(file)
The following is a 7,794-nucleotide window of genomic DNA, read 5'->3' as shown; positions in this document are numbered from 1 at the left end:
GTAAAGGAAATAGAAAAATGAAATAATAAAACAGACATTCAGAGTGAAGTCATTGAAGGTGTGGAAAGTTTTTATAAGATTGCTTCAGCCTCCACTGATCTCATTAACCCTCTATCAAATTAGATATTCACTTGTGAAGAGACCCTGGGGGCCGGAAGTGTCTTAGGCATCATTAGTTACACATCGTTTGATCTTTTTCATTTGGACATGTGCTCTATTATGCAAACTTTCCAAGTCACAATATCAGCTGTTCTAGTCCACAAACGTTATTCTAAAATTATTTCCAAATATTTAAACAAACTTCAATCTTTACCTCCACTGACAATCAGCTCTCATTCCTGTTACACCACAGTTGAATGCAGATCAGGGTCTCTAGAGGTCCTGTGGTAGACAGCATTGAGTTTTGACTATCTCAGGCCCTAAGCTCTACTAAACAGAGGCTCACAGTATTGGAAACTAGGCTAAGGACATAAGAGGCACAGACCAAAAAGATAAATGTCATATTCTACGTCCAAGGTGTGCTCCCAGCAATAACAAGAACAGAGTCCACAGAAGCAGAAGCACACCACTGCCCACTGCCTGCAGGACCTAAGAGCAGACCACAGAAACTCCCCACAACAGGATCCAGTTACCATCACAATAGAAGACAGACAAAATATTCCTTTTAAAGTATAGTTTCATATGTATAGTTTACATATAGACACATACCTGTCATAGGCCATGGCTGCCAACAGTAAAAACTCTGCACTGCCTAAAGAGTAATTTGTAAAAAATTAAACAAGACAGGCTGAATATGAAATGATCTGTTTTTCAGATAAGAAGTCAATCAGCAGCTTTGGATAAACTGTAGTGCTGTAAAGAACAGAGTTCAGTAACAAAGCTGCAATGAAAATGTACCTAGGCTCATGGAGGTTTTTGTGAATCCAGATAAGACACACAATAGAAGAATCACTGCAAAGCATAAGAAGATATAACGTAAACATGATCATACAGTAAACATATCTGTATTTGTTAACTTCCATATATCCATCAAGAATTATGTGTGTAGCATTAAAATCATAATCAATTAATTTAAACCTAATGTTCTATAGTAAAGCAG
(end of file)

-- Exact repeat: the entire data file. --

The following is a 7,794-nucleotide window of genomic DNA, read 5'->3' as shown; positions in this document are numbered from 1 at the left end:
GTAAAGGAAATAGAAAAATGAAATAATAAAACAGACATTCAGAGTGAAGTCATTGAAGGTGTGGAAAGTTTTTATAAGATTGCTTCAGCCTCCACTGATCTCATTAACCCTCTATCAAATTAGATATTCACTTGTGAAGAGACCCTGGGGGCCGGAAGTGTCTTAGGCATCATTAGTTACACATCGTTTGATCTTTTTCATTTGGACATGTGCTCTATTATGCAAACTTTCCAAGTCACAATATCAGCTGTTCTAGTCCACAAACGTTATTCTAAAATTATTTCCAAATATTTAAACAAACTTCAATCTTTACCTCCACTGACAATCAGCTCTCATTCCTGTTACACCACAGTTGAATGCAGATCAGGGTCTCTAGAGGTCCTGTGGTAGACAGCATTGAGTTTTGACTATCTCAGGCCCTAAGCTCTACTAAACAGAGGCTCACAGTATTGGAAACTAGGCTAAGGACATAAGAGGCACAGACCAAAAAGATAAATGTCATATTCTACGTCCAAGGTGTGCTCCCAGCAATAACAAGAACAGAGTCCACAGAAGCAGAAGCACACCACTGCCCACTGCCTGCAGGACCTAAGAGCAGACCACAGAAACTCCCCACAACAGGATCCAGTTACCATCACAATAGAAGACAGACAAAATATTCCTTTTAAAGTATAGTTTCATATGTATAGTTTACATATAGACACATACCTGTCATAGGCCATGGCTGCCAACAGTAAAAACTCTGCACTGCCTAAAGAGTAATTTGTAAAAAATTAAACAAGACAGGCTGAATATGAAATGATCTGTTTTTCAGATAAGAAGTCAATCAGCAGCTTTGGATAAACTGTAGTGCTGTAAAGAACAGAGTTCAGTAACAAAGCTGCAATGAAAATGTACCTAGGCTCATGGAGGTTTTTGTGAATCCAGATAAGACACACAATAGAAGAATCACTGCAAAGCATAAGAAGATATAACGTAAACATGATCATACAGTAAACATATCTGTATTTGTTAACTTCCATATATCCATCAAGAATTATGTGTGTAGCATTAAAATCATAATCAATTAATTTAAACCTAATGTTCTATAGTAAAGCAG